The ideas of Leclerc, although under very different circumstances and using very different data, were brought back to light in the early 1980’s when Eugene Stoermer proposed using the term Anthropocene for the current geological epoch to describe the impact of human activities on the planet. The term was subsequently popularized by Paul Crutzen when in 2000 it was used in conjunction with anthropogenic climate change. Prof. Crutzen is most noted for winning the Nobel Prize in Chemistry (with Dr. M. Molina and Dr. F. S. Rowland) for work on the Ozone layer. For nearly a decade, the term remained an informal distinction at times was used as tongue in cheek. It was not until 2008, when a proposal was made to the Stratigraphic Committee of the Geological Society of London (led by Dr. Zalasiewicz) to formalize the Anthropocene as unit of geological epoch divisions.
The real question is, “When did the Anthropocene start?” … assuming that is we have already changed the Earth System to the extent that our impact is irreversible. Some argue that this epoch began nearly 8,000 years ago, other claim as early as the 1950’s. Personally, I think we should use the Beer-can horizon, after all of the other geologic epochs with a recognized GSSP (Global Boundary Stratotype Section and Point) are defined at a particular horizon.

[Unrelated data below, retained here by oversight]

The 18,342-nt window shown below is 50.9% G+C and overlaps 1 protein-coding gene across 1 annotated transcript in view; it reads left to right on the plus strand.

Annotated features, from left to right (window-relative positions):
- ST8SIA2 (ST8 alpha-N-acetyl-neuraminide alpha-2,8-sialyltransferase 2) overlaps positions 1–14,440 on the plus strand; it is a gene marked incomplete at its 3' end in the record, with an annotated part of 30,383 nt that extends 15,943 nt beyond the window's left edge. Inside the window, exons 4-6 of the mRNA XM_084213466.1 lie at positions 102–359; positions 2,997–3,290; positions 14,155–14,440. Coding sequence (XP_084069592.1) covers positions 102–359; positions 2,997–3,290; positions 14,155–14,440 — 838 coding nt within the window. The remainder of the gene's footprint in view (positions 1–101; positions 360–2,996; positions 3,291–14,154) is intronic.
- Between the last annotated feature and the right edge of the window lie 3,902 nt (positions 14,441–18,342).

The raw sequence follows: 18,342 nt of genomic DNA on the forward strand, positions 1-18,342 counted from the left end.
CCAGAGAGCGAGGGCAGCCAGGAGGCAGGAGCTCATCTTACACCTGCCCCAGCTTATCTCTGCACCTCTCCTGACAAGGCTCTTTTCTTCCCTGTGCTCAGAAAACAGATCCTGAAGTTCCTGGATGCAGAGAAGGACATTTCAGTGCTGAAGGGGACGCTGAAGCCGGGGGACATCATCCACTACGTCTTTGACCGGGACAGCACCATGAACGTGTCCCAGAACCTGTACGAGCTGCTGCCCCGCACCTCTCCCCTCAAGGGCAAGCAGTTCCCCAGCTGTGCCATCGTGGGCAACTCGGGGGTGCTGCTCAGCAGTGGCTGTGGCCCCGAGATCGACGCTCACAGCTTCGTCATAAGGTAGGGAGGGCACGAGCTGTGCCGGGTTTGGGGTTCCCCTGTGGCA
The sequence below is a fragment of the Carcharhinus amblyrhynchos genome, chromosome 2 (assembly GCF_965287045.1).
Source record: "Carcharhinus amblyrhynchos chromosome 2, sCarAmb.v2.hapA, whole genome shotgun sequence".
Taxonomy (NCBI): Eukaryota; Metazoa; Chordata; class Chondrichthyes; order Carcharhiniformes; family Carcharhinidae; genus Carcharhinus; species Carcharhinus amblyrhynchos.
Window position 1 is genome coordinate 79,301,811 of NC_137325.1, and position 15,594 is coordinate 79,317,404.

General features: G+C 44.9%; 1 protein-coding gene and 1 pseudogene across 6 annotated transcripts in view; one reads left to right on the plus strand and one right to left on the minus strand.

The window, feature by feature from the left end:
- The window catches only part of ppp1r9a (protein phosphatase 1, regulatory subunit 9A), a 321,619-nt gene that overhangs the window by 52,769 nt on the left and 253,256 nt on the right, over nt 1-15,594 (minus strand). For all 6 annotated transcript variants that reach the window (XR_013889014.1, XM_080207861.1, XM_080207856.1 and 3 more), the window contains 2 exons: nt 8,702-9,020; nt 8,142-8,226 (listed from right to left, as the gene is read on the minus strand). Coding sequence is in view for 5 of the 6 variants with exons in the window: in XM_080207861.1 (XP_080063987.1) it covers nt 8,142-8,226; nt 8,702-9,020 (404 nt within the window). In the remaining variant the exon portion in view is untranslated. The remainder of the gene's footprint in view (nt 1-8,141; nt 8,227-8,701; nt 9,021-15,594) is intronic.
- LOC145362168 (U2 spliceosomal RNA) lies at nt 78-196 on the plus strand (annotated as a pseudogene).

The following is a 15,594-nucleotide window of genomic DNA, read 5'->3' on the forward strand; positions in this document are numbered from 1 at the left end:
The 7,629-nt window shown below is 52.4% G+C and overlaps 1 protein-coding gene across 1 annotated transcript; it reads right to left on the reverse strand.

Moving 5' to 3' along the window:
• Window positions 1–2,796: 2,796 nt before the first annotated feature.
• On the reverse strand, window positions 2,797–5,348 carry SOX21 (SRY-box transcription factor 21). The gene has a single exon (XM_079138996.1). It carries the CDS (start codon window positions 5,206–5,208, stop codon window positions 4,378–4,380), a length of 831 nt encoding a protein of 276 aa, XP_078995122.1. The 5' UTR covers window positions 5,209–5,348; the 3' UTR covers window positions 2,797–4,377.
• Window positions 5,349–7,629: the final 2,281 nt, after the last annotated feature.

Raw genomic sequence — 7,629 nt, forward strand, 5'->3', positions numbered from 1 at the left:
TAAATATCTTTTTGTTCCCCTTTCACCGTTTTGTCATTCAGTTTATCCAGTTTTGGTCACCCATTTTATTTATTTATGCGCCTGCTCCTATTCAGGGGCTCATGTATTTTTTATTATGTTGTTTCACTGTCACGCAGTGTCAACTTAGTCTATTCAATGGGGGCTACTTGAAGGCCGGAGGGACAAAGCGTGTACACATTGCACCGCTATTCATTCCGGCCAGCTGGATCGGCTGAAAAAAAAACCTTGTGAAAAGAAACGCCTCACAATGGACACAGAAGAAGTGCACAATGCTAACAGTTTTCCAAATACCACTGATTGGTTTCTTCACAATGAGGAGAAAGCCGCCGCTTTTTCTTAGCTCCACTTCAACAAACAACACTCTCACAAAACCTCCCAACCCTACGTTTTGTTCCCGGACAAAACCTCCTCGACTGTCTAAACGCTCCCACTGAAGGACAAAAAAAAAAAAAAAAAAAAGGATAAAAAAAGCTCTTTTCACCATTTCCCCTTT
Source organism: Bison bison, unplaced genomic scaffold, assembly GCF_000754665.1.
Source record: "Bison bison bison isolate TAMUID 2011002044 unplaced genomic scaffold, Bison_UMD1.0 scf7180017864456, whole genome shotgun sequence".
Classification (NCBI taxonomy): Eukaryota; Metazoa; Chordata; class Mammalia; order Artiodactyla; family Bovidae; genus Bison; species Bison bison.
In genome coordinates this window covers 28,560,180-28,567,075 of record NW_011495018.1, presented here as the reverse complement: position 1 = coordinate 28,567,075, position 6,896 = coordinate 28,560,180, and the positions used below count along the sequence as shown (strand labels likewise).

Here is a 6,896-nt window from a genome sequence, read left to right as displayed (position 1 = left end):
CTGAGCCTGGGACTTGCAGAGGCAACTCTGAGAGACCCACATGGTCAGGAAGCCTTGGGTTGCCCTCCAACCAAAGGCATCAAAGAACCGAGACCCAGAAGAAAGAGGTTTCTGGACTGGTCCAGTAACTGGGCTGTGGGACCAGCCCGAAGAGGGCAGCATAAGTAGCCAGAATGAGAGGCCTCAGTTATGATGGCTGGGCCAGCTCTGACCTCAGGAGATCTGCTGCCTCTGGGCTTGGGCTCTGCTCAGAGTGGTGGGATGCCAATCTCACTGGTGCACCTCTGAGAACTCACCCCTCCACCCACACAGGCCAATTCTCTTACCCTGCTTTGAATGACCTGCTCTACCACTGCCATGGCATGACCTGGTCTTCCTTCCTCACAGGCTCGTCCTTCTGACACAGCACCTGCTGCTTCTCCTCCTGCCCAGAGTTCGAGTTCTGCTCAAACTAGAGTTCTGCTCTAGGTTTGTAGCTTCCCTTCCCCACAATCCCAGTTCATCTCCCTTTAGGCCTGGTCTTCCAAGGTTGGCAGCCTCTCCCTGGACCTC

The “beer-can Horizon” from Impossible Geology
Identifying a particular horizon for the Anthropocene might be the death blow for epoch formalization. There is no consensus as to the most viable proxy that unequivocally establishes the onset of the Anthropocene. Those claiming an early Anthropocene point to widespread intense farming activities after agriculture nearly 8,000 years ago at time when atmospheric greenhouse gas concentrations stopped following the periodic pattern of rises and falls that had accurately characterized their past long-term behavior. Others point to the Industrial Revolution as Crutzen did. Ironically, Crutzen did not feel the need to define a start-date. He said:

“To assign a more specific date to the onset of the “anthropocene” seems somewhat arbitrary, but we propose the latter part of the 18th century, although we are aware that alternative proposals can be made (some may even want to include the entire holocene).”